In other trends news, McNeece finds grandparents playing a significant role in youth furniture purchases. “I think that the grandparents are spending a lot more on their grandkids than in the past, and they’re buying things for both their homes and for their kids’ homes so the grandkids have things in both places.” Another trend that he sees continuing is the increased quality going into youth furniture across the board. “For years, there were only limited styles and fabrics in youth furniture, but now you see more styles and better fabrics in colors kids like.” He also cites things like an increased offering of cleanable fabrics. “It’s not just a low-cost fabric on a kid’s chair anymore,” McNeece explains.

Function is another trend driving change in youth furniture designs. Coor mentions the inclusion of charging devices for smartphones and tablets in many youth furniture designs. “That’s a big deal now, to put charging devices in the products, because all the kids have a laptop or something, and that’s where they charge that equipment. We’re trying to incorporate more technology like that in our beds and desks.”

Boosting showroom displays

Grabbing families’ attention with strong floor displays is always the goal, no matter what category. With youth furniture, the displays need to also convey safety and durability. Navarra says Jerome’s Furniture is revamping its youth displays because he has found it’s an area that families evaluate when making not just a purchase decision for their kids, but also when determining if the retailer is a company they trust. He says, “Buying youth furniture is an emotional investment for many parents, and they want to feel a familiar-like bond with stores like ours. That goes beyond how the furniture is displayed. Every facet of the customer experience, including our online presence, must support our Real Family Values mantra.”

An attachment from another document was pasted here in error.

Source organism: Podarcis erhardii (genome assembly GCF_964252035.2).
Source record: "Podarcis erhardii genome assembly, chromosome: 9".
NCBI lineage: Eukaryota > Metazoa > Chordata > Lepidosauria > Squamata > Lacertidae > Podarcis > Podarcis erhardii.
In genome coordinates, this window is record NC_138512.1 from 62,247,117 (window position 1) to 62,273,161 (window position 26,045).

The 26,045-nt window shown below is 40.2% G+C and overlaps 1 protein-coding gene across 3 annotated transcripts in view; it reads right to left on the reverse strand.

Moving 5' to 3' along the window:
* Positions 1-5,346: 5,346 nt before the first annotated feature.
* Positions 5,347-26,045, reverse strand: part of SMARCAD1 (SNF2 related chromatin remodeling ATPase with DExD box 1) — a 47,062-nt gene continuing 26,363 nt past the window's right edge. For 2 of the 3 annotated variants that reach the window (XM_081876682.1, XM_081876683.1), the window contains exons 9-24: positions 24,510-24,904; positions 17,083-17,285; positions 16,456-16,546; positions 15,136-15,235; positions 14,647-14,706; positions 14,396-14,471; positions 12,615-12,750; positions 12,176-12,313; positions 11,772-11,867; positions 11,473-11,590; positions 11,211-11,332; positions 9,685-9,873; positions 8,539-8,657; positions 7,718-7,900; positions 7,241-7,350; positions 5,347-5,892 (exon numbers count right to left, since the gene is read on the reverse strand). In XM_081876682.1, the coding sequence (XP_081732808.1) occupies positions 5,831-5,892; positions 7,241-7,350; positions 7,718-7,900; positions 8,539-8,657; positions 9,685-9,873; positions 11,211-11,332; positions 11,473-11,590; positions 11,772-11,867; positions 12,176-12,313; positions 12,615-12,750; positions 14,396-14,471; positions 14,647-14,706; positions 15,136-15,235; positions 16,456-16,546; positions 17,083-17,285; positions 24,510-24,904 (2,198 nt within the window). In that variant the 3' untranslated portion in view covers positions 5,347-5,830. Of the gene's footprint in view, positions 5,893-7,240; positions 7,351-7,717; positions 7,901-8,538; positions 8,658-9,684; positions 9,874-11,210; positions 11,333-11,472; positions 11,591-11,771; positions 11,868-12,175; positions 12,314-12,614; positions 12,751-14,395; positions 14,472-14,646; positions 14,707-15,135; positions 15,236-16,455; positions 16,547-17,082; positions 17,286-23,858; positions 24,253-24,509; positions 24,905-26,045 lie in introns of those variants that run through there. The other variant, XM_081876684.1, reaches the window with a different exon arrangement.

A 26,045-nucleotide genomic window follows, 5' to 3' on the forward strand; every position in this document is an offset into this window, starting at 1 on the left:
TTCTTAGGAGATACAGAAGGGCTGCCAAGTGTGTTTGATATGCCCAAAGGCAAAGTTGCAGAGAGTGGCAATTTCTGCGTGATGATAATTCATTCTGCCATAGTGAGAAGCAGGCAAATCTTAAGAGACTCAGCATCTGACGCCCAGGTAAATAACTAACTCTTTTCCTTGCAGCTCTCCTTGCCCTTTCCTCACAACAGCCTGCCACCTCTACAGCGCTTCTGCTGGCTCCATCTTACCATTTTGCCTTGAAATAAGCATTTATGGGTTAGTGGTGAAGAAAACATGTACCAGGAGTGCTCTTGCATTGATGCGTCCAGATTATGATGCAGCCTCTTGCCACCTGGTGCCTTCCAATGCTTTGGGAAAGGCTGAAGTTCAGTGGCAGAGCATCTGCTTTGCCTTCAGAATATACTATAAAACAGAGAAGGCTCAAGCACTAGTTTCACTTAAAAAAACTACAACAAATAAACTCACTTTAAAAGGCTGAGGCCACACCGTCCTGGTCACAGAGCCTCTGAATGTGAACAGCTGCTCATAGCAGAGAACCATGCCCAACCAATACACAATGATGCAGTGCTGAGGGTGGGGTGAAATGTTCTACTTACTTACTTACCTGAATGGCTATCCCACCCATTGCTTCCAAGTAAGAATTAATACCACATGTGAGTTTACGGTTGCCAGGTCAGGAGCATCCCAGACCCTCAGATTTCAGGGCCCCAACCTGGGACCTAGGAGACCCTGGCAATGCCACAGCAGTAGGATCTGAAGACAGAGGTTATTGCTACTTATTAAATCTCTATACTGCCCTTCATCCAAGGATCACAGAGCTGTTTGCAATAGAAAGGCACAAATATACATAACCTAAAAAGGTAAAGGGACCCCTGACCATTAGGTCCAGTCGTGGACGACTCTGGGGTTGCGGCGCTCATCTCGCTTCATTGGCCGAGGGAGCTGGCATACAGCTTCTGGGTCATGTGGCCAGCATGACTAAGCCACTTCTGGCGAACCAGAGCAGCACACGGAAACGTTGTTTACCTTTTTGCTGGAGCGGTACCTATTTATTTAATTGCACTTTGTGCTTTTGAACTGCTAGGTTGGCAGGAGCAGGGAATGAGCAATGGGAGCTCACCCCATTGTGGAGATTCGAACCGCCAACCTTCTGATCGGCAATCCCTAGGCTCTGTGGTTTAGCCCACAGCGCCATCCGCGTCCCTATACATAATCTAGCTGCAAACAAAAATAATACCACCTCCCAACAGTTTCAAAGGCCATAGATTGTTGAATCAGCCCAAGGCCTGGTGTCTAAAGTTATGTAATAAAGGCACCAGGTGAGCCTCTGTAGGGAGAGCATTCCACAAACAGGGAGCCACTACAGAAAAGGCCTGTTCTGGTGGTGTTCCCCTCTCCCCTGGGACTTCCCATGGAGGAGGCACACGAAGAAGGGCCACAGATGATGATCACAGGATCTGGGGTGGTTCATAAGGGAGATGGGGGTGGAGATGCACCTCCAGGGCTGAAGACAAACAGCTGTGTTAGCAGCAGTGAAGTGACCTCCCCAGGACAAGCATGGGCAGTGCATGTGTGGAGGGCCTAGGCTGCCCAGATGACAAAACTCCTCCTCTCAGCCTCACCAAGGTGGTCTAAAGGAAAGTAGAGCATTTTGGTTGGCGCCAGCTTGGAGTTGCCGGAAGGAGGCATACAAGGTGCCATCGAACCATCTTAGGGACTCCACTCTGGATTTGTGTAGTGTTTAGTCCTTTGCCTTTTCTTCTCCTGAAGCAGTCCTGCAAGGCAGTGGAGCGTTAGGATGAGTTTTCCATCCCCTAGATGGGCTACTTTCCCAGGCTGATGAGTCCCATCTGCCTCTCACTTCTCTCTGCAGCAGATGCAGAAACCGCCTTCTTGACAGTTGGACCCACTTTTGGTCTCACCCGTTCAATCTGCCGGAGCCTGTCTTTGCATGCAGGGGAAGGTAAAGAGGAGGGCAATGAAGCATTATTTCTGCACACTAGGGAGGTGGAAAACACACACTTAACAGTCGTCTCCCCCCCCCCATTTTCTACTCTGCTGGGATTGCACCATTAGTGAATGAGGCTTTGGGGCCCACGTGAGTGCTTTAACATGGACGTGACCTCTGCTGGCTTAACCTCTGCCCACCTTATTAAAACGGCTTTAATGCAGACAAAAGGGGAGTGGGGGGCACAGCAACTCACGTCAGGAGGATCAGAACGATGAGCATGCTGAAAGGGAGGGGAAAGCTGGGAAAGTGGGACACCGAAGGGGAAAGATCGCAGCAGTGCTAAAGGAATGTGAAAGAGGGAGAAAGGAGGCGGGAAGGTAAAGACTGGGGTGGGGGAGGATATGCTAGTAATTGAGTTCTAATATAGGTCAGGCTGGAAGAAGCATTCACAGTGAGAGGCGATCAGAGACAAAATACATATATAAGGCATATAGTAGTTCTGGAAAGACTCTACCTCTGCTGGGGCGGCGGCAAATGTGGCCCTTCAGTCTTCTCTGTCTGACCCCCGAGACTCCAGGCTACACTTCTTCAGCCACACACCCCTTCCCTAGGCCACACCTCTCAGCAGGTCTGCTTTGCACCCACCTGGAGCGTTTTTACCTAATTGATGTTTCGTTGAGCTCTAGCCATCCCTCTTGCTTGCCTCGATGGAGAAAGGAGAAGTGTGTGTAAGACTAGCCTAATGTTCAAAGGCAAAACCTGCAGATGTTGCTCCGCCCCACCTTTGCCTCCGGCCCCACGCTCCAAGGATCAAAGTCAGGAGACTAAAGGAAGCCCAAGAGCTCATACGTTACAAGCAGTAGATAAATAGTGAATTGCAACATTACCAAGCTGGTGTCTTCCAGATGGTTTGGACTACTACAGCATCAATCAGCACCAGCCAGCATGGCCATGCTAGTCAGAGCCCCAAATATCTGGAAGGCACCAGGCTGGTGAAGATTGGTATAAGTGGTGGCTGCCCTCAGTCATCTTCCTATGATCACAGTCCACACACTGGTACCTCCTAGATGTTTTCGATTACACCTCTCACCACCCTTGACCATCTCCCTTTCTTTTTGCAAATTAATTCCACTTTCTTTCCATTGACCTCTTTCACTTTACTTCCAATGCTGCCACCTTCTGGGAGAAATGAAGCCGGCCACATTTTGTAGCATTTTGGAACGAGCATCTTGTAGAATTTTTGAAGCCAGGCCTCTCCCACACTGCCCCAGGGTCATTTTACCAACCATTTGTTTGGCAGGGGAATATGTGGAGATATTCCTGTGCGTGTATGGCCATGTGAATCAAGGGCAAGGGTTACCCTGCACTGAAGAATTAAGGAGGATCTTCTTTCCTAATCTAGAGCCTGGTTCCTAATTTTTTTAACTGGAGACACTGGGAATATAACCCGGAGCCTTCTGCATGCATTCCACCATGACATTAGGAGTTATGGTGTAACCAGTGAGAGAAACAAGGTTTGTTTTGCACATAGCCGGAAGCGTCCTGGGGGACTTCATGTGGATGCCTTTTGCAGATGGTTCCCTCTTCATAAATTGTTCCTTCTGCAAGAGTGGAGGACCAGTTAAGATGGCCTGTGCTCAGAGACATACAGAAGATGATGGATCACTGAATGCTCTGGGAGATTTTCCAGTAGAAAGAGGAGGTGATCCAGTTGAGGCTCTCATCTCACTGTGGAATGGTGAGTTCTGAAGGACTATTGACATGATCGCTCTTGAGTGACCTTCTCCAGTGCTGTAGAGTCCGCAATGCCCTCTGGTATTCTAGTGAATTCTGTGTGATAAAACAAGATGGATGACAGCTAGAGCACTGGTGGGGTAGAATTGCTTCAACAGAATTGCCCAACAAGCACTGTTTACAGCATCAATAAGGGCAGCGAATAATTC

The bright colors and fun feel that most children’s furniture offers can be a draw in the sea of brown and gray of other categories. McNeece finds that the brighter colors can bring a retail floor to life. “You see a little bit of that in adult furniture these days, but it really comes out in the kids’ department,” he says.

Jensen feels that overemphasizing the bright, kids-themed décor is where many retailers go wrong. She urges retailers to use more grown up options for the accessories to promote a higher level of sophistication and quality, as well as to emphasize the idea that this furniture can play a role beyond childhood. “I would say to retailers, you already have a playful, colorful bed on the floor so don’t overdo it with kids’ accessories, use the type of stuff you would want—find a mixture,” she explains.

Coor encourages retailers to devote space to youth furniture and keep the kids in mind when styling it. “That’s a huge deal, spend some time to make a fun area, where kids can say ‘Wow that would be cool if I had a room that looked like that!’” He finds it is just a matter of the right product and the right paint. “You’d be surprised how many retailers in the youth business don’t make that effort—if you’re going to be in it, you have to carve out a little area and make it look like a kid’s room, not like the rest of the store.”

About the Author

Ginny Gaylor
Ginny Gaylor is an award-winning writer and editor based in Greensboro, N.C. She has more than 15 years of experience writing about the home furnishings industry. She can be reached at